Her work was censored as it was deemed “insensitive and potentially offensive to the trans community”.  “Isn’t it ironic that a biological male is claiming to be a woman but doesn’t welcome transparency when it comes to biological facts?” said Kirralie Smith, spokeswoman for Binary.  “Voters need to understand who they are voting for.  They need facts so they can make informed decisions at the ballot box.  Transgender people and real women are not the same.  If people want to vote for a trans candidate that is their right, but candidates need to be honest about who they are,” said Smith.

Source: Binary

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By Feature Articles

Editor’s note: Happy Mother’s Day to all our Mums.  We love you, appreciate you, and as the following article points out, we cannot live without you.

Jan emailed me a while ago saying “I hope you don’t mind my writing to you like this, but it seems that my generation is never given the chance of telling our side of our story.  We are not trying to criticise life now, just saying there is another side, and it was good.”  She wrote that she never felt a lesser person because she stayed at home with her three young children.  “In my mind, being able to stay with your children (at least when they are young) shows them that you think they are important and this gives them stability and roots.  Then you give them wings.  We all had our children when we were young, so by the time they were at high school we were still young enough to stretch our own wings, either by refreshing our own skills or taking up something new.”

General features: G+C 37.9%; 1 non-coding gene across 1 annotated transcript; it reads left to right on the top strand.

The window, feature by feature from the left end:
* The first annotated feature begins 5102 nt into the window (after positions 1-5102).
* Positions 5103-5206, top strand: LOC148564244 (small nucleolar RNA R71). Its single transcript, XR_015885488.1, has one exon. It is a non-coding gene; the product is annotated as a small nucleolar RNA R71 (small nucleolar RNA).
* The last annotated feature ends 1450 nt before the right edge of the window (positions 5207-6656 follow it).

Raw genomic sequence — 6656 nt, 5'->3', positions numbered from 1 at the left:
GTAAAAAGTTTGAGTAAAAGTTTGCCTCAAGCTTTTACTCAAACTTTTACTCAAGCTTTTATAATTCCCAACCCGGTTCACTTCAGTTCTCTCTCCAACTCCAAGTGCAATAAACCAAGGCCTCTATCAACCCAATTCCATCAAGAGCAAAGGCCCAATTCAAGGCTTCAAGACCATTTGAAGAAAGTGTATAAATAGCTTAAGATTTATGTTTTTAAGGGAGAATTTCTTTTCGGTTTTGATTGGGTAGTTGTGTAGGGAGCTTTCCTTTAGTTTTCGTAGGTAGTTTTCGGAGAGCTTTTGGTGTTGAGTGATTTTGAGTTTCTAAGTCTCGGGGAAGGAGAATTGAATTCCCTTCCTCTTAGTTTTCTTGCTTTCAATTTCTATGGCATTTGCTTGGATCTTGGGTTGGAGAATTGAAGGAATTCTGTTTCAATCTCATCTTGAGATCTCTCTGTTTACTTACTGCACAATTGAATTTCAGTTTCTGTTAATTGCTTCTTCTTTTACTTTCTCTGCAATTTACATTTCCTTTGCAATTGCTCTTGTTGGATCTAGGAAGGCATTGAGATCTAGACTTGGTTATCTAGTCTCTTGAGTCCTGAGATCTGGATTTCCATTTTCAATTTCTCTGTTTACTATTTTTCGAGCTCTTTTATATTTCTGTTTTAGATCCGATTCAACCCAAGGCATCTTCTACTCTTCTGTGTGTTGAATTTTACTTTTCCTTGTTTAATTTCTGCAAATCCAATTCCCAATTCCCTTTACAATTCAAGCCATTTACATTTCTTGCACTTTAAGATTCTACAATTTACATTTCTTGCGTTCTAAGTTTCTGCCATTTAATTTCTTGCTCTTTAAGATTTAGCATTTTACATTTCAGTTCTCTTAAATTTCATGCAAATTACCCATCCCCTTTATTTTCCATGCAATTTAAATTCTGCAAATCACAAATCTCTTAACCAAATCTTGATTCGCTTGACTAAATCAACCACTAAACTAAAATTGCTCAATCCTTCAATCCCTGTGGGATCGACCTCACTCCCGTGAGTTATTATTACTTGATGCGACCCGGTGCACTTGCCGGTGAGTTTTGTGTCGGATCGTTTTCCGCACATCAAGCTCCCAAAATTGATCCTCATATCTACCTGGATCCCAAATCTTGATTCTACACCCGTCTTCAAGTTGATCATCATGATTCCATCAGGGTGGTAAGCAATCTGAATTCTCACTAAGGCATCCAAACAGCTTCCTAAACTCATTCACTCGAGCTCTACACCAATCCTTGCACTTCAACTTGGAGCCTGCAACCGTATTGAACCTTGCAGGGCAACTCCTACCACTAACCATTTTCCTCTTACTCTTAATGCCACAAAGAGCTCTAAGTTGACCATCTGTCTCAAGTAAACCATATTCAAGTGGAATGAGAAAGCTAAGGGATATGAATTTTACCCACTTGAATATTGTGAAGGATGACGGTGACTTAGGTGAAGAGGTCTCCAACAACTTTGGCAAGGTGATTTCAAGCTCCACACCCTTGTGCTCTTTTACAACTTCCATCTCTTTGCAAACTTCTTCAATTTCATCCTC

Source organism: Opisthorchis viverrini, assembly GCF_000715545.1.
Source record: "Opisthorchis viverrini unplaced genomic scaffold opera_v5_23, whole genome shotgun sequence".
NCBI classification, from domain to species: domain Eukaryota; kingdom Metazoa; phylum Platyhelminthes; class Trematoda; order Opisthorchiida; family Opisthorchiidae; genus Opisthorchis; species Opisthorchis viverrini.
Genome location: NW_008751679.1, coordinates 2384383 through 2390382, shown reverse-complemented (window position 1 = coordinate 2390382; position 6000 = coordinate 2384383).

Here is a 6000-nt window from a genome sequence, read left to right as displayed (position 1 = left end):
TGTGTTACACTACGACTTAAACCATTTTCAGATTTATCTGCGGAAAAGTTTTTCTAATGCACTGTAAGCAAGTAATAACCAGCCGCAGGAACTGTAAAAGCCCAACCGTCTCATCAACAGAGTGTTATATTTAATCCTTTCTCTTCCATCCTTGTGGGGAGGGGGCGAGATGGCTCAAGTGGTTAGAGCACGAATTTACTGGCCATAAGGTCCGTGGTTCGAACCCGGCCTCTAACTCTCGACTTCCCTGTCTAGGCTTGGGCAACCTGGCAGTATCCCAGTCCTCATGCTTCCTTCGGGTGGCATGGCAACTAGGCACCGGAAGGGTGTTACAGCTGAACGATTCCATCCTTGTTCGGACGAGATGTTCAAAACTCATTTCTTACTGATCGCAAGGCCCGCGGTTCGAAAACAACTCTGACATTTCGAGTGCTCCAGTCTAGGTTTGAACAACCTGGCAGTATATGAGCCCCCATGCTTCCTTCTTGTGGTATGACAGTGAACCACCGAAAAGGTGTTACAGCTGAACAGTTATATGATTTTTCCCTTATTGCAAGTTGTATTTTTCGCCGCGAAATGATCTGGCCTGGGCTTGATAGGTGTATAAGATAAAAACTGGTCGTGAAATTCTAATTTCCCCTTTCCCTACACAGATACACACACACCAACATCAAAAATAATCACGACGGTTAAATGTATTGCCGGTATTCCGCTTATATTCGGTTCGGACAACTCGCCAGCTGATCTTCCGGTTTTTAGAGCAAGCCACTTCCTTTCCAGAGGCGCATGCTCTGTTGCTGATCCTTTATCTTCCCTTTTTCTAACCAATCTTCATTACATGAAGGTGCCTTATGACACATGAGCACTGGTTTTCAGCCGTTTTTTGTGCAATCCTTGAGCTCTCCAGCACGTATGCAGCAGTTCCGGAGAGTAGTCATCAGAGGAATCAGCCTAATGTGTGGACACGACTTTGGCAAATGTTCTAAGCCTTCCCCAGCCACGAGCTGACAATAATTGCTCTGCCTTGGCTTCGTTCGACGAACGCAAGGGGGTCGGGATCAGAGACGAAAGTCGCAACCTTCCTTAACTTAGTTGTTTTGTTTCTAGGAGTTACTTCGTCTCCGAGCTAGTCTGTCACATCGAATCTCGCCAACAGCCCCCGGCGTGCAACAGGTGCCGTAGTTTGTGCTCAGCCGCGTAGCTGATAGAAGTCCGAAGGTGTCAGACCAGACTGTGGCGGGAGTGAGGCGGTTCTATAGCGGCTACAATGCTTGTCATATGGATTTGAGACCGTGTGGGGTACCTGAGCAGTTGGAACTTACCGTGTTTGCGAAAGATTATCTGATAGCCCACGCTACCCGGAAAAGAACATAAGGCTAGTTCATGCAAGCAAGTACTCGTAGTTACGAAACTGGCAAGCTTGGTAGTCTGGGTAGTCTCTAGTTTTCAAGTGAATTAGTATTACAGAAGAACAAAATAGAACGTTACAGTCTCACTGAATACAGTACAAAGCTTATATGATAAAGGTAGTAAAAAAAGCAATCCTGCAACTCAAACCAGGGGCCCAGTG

Then Jan wrote something that I often think about when I look at my own three children.  She recalled that after her kids had grown into three remarkable young adults, a man asked whether she had spent a lot of time with them at home.  When she said, yes, he said: “Well, it shows.”  We, the current crop of women, have a lot to show for ourselves.  A stellar education, great jobs, careers that take us interesting places, enlightened men in our lives who parent more than their fathers did.  Increasingly, we have policies and workplaces that are, let’s face it, female-centric, checking in on women’s advancement.  We have bureaucracies and lobby groups that do our bidding, and senior businessmen who join the women’s bandwagon too.